Your pituitary gland is located on the underside of your brain. It releases hormones that play a role in your body’s function. Hypopituitarism is when the gland does not release enough of one or more of these hormones.

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Read on to learn more about an underactive pituitary gland or Hypopituitarism, what causes it, what symptoms it can cause, and how it’s diagnosed and treated.

The pituitary gland releases hormones that are responsible for various bodily functions. For example, it stimulates bone growth and prompts your thyroid gland to release hormones that control your metabolism.

Sometimes, for various reasons, your pituitary gland may not produce enough of one or more of these hormones. This is known as hypopituitarism.

These hormones are:

  • Adrenocorticotropic hormone (ACTH): This hormone triggers cortisol production and the chemical reaction that makes your body produce adrenaline and noradrenaline.
  • Antidiuretic hormone (ADH): This hormone controls your blood pressure and conserves the fluids in your body.
  • Follicle-stimulating hormone (FSH): This hormone stimulates the growth of ovarian follicles in females and sperm production in males.
  • Growth hormone (GH): This hormone makes children grow and maintains body structure and metabolism in adults.
  • Luteinizing hormone (LH): This hormone is responsible for fertility, puberty, and menstruation in females. It is also responsible for the production of testosterone in males.
  • Oxytocin: This hormone is important in childbirth and lactation. It may also play a large role in human behavior.
  • Prolactin (PRL): This hormone stimulates milk production in females after birth but has many other functions.
  • Thyroid-stimulating hormone (TSH): This hormone regulates the production of hormones in the thyroid.

Are sex and gender the same thing?

People often use the terms sex and gender interchangeably, but they have different meanings:

  • “Sex” refers to the physical characteristics that differentiate male, female, and intersex bodies.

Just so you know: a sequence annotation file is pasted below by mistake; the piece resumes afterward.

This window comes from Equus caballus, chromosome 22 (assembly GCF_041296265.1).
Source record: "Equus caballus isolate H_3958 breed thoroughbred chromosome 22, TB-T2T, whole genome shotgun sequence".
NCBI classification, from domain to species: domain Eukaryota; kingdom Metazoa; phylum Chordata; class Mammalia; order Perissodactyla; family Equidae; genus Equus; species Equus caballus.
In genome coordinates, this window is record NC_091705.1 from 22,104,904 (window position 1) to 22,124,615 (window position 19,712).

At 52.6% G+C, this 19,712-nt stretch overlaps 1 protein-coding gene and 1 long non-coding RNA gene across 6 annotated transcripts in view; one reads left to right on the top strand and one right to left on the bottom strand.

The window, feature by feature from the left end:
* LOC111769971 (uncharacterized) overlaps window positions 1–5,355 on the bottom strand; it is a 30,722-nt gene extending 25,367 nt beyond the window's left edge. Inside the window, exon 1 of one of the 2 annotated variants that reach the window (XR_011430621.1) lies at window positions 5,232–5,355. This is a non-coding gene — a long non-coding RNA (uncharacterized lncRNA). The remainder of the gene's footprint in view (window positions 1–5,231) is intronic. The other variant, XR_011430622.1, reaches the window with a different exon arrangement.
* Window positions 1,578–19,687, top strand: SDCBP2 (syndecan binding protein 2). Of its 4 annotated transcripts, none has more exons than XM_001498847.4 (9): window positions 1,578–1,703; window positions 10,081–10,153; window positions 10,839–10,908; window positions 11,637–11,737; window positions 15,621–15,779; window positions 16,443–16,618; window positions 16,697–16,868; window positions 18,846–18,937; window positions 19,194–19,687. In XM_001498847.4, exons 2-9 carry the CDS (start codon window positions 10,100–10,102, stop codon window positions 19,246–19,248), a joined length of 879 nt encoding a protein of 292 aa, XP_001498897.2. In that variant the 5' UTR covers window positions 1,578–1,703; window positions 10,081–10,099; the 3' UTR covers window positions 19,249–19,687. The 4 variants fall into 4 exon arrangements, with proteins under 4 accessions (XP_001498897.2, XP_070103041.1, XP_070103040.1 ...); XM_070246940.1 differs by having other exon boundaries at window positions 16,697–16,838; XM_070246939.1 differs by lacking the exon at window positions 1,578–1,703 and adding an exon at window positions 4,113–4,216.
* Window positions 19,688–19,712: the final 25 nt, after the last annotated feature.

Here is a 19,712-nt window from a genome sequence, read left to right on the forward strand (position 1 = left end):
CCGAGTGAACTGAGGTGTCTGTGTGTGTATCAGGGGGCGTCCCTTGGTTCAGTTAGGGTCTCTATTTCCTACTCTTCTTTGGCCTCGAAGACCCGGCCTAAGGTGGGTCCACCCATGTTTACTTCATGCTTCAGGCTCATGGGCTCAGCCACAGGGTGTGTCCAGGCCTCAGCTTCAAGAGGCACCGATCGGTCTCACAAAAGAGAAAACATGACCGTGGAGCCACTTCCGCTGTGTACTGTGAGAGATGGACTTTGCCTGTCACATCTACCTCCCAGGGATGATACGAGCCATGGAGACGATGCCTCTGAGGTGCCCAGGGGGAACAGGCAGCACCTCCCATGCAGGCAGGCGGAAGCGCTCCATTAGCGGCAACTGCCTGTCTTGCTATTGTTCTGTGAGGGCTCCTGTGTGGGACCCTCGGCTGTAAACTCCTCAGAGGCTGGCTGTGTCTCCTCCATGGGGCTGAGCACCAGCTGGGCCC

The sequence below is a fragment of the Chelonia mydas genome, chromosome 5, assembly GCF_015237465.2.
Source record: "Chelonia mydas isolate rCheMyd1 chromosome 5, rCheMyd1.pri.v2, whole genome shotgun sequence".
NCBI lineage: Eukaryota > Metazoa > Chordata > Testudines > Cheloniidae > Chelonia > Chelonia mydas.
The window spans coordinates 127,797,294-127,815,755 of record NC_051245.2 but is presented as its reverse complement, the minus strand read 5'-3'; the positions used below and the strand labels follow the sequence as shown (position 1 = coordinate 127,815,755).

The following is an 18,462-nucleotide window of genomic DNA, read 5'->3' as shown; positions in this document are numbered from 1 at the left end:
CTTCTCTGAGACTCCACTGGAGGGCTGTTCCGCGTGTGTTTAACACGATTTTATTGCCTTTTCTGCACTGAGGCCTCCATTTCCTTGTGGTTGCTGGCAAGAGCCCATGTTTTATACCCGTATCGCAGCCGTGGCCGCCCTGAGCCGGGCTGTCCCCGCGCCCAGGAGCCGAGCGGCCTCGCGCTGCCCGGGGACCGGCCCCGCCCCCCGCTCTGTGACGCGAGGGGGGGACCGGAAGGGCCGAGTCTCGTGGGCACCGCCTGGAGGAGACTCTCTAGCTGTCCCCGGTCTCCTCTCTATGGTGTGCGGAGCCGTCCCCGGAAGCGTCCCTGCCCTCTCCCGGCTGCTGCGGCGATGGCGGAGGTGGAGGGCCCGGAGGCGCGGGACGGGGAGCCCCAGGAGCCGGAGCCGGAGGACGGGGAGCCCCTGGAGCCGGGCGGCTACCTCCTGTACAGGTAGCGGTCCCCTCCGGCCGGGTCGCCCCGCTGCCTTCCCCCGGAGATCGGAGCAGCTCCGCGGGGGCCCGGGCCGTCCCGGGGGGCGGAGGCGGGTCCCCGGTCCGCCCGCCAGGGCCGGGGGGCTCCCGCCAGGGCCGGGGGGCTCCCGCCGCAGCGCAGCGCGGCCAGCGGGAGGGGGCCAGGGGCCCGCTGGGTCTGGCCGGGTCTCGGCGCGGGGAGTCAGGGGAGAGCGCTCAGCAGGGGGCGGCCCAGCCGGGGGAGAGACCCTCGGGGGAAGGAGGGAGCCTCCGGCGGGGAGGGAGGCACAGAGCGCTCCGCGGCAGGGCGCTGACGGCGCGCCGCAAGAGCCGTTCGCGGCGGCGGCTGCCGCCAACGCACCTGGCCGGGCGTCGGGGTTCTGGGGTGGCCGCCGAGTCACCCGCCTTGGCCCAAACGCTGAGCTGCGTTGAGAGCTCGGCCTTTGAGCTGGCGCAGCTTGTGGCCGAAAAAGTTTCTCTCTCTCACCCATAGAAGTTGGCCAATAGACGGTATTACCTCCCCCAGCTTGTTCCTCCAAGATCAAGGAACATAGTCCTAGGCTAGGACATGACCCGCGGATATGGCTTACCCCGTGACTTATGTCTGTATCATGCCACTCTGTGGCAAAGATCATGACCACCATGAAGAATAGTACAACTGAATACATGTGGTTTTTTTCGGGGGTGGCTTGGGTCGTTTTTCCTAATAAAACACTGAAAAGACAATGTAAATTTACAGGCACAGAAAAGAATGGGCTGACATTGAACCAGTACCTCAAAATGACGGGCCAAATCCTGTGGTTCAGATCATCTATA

• “Gender” refers to a person’s identity and feelings. Examples include man, woman, nonbinary, agender, bigender, genderfluid, pangender, and trans. A person’s gender identity may differ from the sex they were assigned at birth.
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The symptoms of hypopituitarism depend on which hormones your pituitary gland is not producing enough of. For example, a growth hormone deficiency (GHD) can cause permanently short stature.

If it doesn’t produce enough follicle-stimulating or luteinizing hormone, it might cause problems with sexual function, menstruation, and fertility. This is known as hypogonadism.

Other conditions that can result from hypopituitarism include:

  • Adrenal insufficiency: This is a deficiency in ACTH. A person may experience fatigue, mood changes, problems with their menstrual cycle or digestion, low appetite, weight loss, and more.
  • Hypothyroidism(underactive thyroid): This is a deficiency in TSH. A person can experience muscle weakness, joint pain, weight gain, depression, high cholesterol, memory problems, and more.
  • Diabetes insipidus: This condition is associated with a deficiency in ADH. A person may experience excessive thirst, dehydration, fever, delayed growth, excessive urination, irritability, and more.